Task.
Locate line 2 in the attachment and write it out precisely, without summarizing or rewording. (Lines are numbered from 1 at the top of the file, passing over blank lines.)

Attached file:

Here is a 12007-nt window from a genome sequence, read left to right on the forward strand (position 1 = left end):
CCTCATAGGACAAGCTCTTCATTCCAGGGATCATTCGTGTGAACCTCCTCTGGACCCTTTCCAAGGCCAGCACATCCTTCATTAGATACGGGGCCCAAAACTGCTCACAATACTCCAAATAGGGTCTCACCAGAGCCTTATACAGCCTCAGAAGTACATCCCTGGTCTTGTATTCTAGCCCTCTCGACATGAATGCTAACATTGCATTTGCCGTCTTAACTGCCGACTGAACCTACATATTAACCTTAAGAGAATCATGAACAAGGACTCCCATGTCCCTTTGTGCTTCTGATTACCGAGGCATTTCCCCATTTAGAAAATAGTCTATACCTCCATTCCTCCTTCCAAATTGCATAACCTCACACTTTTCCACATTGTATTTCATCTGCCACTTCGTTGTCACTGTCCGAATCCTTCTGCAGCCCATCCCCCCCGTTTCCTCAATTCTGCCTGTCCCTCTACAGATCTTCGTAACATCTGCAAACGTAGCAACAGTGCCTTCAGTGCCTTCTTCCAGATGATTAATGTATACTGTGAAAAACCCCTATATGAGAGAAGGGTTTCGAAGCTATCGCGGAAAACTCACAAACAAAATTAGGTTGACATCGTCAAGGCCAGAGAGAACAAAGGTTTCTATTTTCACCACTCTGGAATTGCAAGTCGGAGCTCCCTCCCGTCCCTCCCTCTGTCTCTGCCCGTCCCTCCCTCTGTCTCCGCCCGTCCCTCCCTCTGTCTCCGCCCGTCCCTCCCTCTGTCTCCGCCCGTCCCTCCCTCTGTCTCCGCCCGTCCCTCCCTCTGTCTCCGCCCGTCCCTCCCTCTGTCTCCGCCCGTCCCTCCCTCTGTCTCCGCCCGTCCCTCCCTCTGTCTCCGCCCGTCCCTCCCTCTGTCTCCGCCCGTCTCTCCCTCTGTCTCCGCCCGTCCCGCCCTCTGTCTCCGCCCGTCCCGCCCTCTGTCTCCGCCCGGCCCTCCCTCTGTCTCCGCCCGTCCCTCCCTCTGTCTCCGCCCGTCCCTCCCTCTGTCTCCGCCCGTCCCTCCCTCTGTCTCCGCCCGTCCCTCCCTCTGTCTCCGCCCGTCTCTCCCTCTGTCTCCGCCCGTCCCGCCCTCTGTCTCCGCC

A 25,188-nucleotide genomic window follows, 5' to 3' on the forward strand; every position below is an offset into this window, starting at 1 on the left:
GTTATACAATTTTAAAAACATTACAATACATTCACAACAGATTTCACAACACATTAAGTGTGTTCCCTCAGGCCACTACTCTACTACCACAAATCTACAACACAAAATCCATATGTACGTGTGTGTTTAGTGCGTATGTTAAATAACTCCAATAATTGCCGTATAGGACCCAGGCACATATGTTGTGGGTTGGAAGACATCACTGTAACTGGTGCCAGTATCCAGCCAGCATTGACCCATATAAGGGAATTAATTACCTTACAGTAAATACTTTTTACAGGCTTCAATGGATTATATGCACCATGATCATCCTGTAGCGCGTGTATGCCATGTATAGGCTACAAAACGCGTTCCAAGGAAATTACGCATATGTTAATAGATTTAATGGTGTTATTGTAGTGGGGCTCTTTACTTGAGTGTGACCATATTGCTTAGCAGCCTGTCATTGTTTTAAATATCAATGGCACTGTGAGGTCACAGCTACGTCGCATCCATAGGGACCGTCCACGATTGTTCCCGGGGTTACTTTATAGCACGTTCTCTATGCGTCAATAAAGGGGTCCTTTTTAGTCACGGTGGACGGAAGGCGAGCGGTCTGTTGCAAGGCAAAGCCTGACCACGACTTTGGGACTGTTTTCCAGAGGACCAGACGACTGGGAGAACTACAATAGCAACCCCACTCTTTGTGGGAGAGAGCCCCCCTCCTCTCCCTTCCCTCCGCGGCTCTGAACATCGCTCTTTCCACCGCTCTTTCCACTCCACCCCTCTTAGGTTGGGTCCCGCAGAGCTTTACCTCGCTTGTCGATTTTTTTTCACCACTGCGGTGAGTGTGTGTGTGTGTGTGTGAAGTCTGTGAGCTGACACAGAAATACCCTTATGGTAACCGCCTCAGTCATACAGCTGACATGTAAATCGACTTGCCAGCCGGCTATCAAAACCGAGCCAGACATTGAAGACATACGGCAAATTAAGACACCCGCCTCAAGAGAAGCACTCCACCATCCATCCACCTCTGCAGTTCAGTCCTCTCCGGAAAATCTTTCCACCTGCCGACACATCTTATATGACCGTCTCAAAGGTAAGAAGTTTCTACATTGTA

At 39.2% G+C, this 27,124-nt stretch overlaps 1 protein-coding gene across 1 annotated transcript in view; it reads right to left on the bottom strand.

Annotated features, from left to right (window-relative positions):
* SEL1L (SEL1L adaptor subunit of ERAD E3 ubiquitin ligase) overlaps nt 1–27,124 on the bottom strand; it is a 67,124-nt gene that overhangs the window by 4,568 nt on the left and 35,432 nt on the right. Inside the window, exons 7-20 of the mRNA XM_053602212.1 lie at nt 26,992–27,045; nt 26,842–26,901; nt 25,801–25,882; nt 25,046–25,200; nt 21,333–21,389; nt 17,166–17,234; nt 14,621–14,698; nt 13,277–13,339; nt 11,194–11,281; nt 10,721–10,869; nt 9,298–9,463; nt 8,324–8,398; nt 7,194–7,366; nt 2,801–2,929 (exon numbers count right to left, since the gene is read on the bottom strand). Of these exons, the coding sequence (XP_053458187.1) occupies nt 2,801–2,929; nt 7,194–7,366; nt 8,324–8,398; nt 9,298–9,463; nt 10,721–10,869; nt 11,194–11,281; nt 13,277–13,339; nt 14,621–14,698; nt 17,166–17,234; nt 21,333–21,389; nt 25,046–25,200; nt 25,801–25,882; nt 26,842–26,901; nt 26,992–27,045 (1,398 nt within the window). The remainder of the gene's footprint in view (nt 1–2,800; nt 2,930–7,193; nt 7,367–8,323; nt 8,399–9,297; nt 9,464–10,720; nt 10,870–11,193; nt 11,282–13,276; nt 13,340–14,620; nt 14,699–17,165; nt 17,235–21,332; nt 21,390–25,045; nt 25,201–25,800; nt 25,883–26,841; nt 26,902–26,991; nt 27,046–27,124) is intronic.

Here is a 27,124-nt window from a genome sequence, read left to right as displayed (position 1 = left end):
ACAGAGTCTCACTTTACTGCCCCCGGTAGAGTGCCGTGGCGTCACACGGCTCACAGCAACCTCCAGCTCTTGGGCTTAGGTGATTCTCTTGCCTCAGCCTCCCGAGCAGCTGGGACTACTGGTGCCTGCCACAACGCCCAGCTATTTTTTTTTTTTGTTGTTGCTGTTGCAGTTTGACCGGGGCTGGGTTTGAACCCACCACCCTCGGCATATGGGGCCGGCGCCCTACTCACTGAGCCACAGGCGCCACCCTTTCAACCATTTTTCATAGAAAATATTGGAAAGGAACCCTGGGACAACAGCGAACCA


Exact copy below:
CCTCATAGGACAAGCTCTTCATTCCAGGGATCATTCGTGTGAACCTCCTCTGGACCCTTTCCAAGGCCAGCACATCCTTCATTAGATACGGGGCCCAAAACTGCTCACAATACTCCAAATAGGGTCTCACCAGAGCCTTATACAGCCTCAGAAGTACATCCCTGGTCTTGTATTCTAGCCCTCTCGACATGAATGCTAACATTGCATTTGCCGTCTTAACTGCCGACTGAACCTACATATTAACCTTAAGAGAATCATGAACAAGGACTCCCATGTCCCTTTGTGCTTCTGATTACCGAGGCATTTCCCCATTTAGAAAATAGTCTATACCTCCATTCCTCCTTCCAAATTGCATAACCTCACACTTTTCCACATTGTATTTCATCTGCCACTTCGTTGTCACTGTCCGAATCCTTCTGCAGCCCATCCCCCCCGTTTCCTCAATTCTGCCTGTCCCTCTACAGATCTTCGTAACATCTGCAAACGTAGCAACAGTGCCTTCAGTGCCTTCTTCCAGATGATTAATGTATACTGTGAAAAACCCCTATATGAGAGAAGGGTTTCGAAGCTATCGCGGAAAACTCACAAACAAAATTAGGTTGACATCGTCAAGGCCAGAGAGAACAAAGGTTTCTATTTTCACCACTCTGGAATTGCAAGTCGGAGCTCCCTCCCGTCCCTCCCTCTGTCTCTGCCCGTCCCTCCCTCTGTCTCCGCCCGTCCCTCCCTCTGTCTCCGCCCGTCCCTCCCTCTGTCTCCGCCCGTCCCTCCCTCTGTCTCCGCCCGTCCCTCCCTCTGTCTCCGCCCGTCCCTCCCTCTGTCTCCGCCCGTCCCTCCCTCTGTCTCCGCCCGTCCCTCCCTCTGTCTCCGCCCGTCCCTCCCTCTGTCTCCGCCCGTCTCTCCCTCTGTCTCCGCCCGTCCCGCCCTCTGTCTCCGCCCGTCCCGCCCTCTGTCTCCGCCCGGCCCTCCCTCTGTCTCCGCCCGTCCCTCCCTCTGTCTCCGCCCGTCCCTCCCTCTGTCTCCGCCCGTCCCTCCCTCTGTCTCCGCCCGTCCCTCCCTCTGTCTCCGCCCGTCTCTCCCTCTGTCTCCGCCCGTCCCGCCCTCTGTCTCCGCC